Excerpt from Letterboxd located HERE

Image :    NOTE: The below Blu-ray captures were taken directly from the Blu-ray disc.

The salaciously titled Giallo-thriller The Sweet Body of Deborah is available on Blu-ray from ELEA-Media out of Germany.  The 2.35:1 image on a single-layered transfer looks surprisingly strong with bright, pleasing, colors and reasonable detail. It's not perfect but the visuals are consistent and clean and there is, occasional, depth exported. This Blu-ray has an appealing late 60's feel with a reasonable film-like sense to it.
























Audio :

There are multiple DTS-HD Master 2.0 tracks tracks (16-bit) available; a 1968-derived German DUB and a 1975-produced German DUB plus an Italian track with German subtitles and yet another, separately accessed, Italian track with English subtitles (these subs were not optional when selecting the above tracks). The score is credited to Nora Orlandi (Boccaccio '70, 10,000 Dollars for a Massacre), composer, violinist, pianist and singer born in Voghera (North Italy), with Molto tempo fa, sung by Paola Orlandi, her younger sister. Most of the film's music is played on a distorted Hammond organ and sounds very much like Walter Wanderley, to me - or piano. It's so much of the late 60's genre and adds immense appeal to the film experience, imo. I may even pick up the soundtrack. My Oppo has identified it as being a region FREE, playable worldwide.



Extras :

The supplements are all in German (or Italian) so I don't have much to say. There is some discussion of the film by one chap, we get a, brief, alternate ending, a trailer and some of ELEA-Media / X-Rated Eurokult's label offering samples (they look good!) Plus there are some text screens, with posters, that look like the same digi-book pages (all with German text.)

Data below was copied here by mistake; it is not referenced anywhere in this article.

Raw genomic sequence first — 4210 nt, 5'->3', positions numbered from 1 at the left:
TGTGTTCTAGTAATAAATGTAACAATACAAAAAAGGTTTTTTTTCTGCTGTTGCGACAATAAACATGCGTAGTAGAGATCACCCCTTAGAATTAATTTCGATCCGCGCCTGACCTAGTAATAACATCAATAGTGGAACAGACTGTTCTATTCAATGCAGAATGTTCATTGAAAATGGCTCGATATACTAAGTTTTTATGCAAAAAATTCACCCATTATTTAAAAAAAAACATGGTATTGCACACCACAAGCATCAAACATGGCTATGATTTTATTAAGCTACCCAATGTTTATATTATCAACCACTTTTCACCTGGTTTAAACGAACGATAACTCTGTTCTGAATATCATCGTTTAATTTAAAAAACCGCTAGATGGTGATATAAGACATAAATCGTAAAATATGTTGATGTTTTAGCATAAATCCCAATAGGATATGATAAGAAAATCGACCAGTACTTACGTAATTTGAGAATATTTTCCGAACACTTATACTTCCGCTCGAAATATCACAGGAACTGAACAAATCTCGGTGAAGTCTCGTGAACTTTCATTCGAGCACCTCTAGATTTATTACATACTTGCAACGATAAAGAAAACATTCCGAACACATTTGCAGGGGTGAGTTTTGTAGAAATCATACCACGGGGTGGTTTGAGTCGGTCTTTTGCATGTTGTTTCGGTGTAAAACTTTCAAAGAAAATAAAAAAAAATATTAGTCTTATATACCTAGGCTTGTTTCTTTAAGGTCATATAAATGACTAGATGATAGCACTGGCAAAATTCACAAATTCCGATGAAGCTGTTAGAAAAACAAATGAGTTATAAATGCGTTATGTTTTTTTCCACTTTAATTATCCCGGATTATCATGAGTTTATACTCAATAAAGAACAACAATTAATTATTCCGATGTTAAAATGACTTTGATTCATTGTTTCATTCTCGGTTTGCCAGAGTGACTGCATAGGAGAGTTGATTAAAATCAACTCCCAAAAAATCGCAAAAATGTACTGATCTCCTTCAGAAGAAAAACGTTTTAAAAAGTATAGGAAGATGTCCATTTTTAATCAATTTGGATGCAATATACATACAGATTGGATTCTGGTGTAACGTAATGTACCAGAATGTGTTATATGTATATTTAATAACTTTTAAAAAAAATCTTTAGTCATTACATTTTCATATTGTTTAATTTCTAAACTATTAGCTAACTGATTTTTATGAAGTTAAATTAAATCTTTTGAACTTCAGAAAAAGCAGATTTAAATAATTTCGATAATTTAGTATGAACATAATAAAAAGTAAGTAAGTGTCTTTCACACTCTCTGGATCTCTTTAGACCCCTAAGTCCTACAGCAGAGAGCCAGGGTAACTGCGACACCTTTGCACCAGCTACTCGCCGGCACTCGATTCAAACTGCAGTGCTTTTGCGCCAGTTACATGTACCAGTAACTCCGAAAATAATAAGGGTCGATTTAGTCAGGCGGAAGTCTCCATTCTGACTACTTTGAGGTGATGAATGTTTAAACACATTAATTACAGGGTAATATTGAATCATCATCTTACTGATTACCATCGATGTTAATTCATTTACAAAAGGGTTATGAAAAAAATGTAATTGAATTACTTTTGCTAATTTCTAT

I was very keen to see The Sweet Body of Deborah - a kind of forgotten, sexy Giallo with highly desirable Carroll Baker. I found the heavy style to be the strongest attribute of the film - lush colors, beautiful actors, sports cars, jet-set, and a sneaky triple cross, murder, insurance-scam, that seems to evolve out of left field. It captures a very lustful romance milieu without actually showing extensive nudity - it was all a seduction come-on, disguised as a classy Giallo with comely Baker prancing her beauty in every scene. It worked for me. The German Blu-ray has strong appeal but it is pricey. I will seek out other titles from the label though, as I had fun with this. 

Gary Tooze

May 17th, 2017



Also available from the same distributor, on Blu-ray, in different covers/packages:



About the Reviewer: Hello, fellow Beavers! I have been interested in film since I viewed a Chaplin festival on PBS when I was around 9 years old. I credit DVD with expanding my horizons to fill an almost ravenous desire to seek out new film experiences. I currently own approximately 9500 DVDs and have reviewed over 3500 myself. I appreciate my discussion Listserv for furthering my film education and inspiring me to continue running DVDBeaver. Plus a healthy thanks to those who donate and use our Amazon links.

Although I never wanted to become one of those guys who focused 'too much' on image and sound quality - I find HD is swiftly pushing me in that direction.

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Gary W. Tooze